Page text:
There is one situation where you absolutely do not want to accept rent from your tenant under any circumstances: When you have a tenant you want to get rid of and the tenant has done something which may give you the ability to get rid of him.

For example: Say your tenant doesn’t pay rent on the 1st of the month. You post a “3 day notice” (which basically says, “pay rent within three days or move out). Three days elapse without the tenant paying rent. On the fourth day, you should not, under any circumstances, accept rent from the tenant.

Why? Because accepting rent from a tenant in that situation could be viewed by a judge as you implicitly ratifying a new lease with the tenant. By accepting the rent, you are saying “I understand you failed to do what you were supposed to do (in this case, pay rent within three days of receiving the notice) but I am accepting your continued tenancy in my building.” Obviously, that’s not what you want to say.

How do you refuse to accept the rent? You photocopy the check for your records, then send it back via registered mail (return-receipt requested) along with a letter telling the tenant you are refusing to accept the rent. Then, you proceed with whatever action you are going to take (in this case, presumably initiate an unlawful detainer / eviction action).

One more thing to keep in mind: It’s not enough for you to personally understand and internalize the above. You also need to ensure that your entire organization (bookkeeper, property manager, etc.) is clued in. Because it’s super easy for an oversight by someone who works for you to cost you the ability to get rid of a bad tenant.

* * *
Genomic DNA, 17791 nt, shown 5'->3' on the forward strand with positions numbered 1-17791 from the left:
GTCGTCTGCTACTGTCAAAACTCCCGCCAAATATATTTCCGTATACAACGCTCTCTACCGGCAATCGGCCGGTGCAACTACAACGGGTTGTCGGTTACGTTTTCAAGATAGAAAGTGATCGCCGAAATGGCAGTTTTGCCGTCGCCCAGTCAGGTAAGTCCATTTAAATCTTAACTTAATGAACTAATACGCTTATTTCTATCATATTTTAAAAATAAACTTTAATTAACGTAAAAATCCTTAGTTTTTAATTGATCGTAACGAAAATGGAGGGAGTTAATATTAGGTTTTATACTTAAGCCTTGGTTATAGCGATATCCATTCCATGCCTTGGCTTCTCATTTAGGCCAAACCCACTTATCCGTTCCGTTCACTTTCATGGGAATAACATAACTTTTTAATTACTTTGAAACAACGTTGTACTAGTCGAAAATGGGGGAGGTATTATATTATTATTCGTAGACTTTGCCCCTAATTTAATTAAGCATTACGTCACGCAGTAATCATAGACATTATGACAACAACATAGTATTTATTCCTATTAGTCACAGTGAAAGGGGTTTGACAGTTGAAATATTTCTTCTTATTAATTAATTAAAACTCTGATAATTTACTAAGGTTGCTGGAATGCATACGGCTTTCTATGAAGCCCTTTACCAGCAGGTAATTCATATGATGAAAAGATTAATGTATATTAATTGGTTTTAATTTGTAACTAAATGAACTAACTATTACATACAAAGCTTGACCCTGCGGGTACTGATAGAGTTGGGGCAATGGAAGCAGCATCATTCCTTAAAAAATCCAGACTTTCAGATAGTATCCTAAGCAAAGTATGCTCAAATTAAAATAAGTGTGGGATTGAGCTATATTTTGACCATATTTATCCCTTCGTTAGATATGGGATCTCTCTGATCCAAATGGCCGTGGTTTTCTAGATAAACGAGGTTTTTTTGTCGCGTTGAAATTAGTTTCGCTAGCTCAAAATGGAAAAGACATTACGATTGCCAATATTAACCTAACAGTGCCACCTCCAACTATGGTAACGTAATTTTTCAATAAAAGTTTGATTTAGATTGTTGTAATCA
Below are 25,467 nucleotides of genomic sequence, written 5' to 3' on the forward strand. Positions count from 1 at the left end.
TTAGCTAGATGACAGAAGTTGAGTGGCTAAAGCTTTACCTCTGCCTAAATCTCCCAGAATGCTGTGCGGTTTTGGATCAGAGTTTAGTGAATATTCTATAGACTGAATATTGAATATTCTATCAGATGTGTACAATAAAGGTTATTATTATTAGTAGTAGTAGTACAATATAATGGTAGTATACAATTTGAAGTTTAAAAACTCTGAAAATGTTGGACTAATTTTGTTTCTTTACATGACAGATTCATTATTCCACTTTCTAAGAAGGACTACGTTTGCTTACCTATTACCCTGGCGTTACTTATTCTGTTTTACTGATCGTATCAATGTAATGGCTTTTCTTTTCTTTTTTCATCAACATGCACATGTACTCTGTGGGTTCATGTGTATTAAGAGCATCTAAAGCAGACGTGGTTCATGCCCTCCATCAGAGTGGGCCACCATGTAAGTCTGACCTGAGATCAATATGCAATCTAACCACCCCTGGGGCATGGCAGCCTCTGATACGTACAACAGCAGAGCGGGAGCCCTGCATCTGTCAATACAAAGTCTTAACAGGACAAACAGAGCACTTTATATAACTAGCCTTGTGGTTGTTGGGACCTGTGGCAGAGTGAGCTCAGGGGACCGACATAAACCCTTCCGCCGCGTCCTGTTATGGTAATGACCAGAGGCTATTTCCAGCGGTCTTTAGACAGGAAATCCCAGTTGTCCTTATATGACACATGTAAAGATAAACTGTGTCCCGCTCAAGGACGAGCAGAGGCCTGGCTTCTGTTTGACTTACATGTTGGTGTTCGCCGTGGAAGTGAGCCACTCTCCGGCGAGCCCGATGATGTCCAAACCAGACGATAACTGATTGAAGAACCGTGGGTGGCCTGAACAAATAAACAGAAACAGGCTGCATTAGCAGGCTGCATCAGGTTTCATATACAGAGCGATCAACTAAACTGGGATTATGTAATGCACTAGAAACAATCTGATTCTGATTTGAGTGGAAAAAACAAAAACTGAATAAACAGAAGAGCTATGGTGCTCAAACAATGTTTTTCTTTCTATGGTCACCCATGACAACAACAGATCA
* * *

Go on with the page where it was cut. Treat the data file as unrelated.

[Note: I am not a lawyer and the above is not legal advice. If you need help evicting a problem tenant, I recommend you get in touch with Dennis Block.]

One phrase you want to include in all apartment offers

Almost all contracts for the purchase and sale of apartment buildings in Los Angeles are created using the standard California Association of Realtors (CAR) form.

Overall, I believe the terms of this standard contract are pretty fair for both buyers and sellers (with the exception of the seller’s ability to tie up the buyer’s deposit in bad faith – but that’s another story).

But there is at least one item that I don’t like: The ability of the seller to lease units in the property during escrow. Here is the relevant language, from section 11A of the Residential Income Purchase Agreement:

“A. Prior to Close Of Escrow, Seller may engage in the following acts, (“Proposed Changes”), subject to Buyer’s rights in paragraph 18B: (i) rent or lease any vacant unit or other part of the premises; (ii) alter, modify or extend any existing rental or lease agreement; (iii) enter into, alter, modify or extend any service contract(s); or (iv) change the status of the condition of the Property.

B. At least 7 (or ) Days Prior to any Proposed Changes, Seller shall Deliver written notice to Buyer of such Proposed Changes.”

Now, as long as the actions take place during the contingency period, the buyer does have the right to walk away from the deal if the seller does something really objectionable. But the problem comes from middling scenarios. Here’s the worst one: The seller rents a vacant unit in the (rent-controlled) property for less than it’s worth.

The buyer was presumably counting on leasing the unit at market in order to justify the agreed purchase price. And once that new tenant has signed a lease at a below-market rent, it’s almost impossible to remove him. So the real value of the building has gone down from the buyer’s perspective. But the buyer has already committed time and money to the buying process and may feel compelled to move forward with the purchase.

In order to prevent this from happening, I like to insert the following text in the Section 16D “Other terms”:

“Notwithstanding anything to the contrary contained herein, during the escrow period identified in section 18B, seller shall not sign a lease on any unit in the property.”

Risk averted.

N.B.: I’m not a lawyer and this is not legal advice.